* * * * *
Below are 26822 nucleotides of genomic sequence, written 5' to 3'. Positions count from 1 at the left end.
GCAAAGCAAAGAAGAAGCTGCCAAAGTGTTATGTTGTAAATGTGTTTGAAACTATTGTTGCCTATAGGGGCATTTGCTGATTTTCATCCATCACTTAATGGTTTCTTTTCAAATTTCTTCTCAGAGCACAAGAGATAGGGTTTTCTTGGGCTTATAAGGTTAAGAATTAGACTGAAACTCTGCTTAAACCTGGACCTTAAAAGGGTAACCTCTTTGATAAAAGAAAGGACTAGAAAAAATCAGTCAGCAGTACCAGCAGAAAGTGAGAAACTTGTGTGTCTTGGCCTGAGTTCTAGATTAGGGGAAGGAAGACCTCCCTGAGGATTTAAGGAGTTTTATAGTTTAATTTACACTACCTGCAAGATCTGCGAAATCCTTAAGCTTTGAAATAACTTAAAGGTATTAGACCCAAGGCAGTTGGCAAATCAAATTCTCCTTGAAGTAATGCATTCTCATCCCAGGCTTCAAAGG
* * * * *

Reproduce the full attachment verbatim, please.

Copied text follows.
Below are 26822 nucleotides of genomic sequence, written 5' to 3'. Positions count from 1 at the left end.
GCAAAGCAAAGAAGAAGCTGCCAAAGTGTTATGTTGTAAATGTGTTTGAAACTATTGTTGCCTATAGGGGCATTTGCTGATTTTCATCCATCACTTAATGGTTTCTTTTCAAATTTCTTCTCAGAGCACAAGAGATAGGGTTTTCTTGGGCTTATAAGGTTAAGAATTAGACTGAAACTCTGCTTAAACCTGGACCTTAAAAGGGTAACCTCTTTGATAAAAGAAAGGACTAGAAAAAATCAGTCAGCAGTACCAGCAGAAAGTGAGAAACTTGTGTGTCTTGGCCTGAGTTCTAGATTAGGGGAAGGAAGACCTCCCTGAGGATTTAAGGAGTTTTATAGTTTAATTTACACTACCTGCAAGATCTGCGAAATCCTTAAGCTTTGAAATAACTTAAAGGTATTAGACCCAAGGCAGTTGGCAAATCAAATTCTCCTTGAAGTAATGCATTCTCATCCCAGGCTTCAAAGG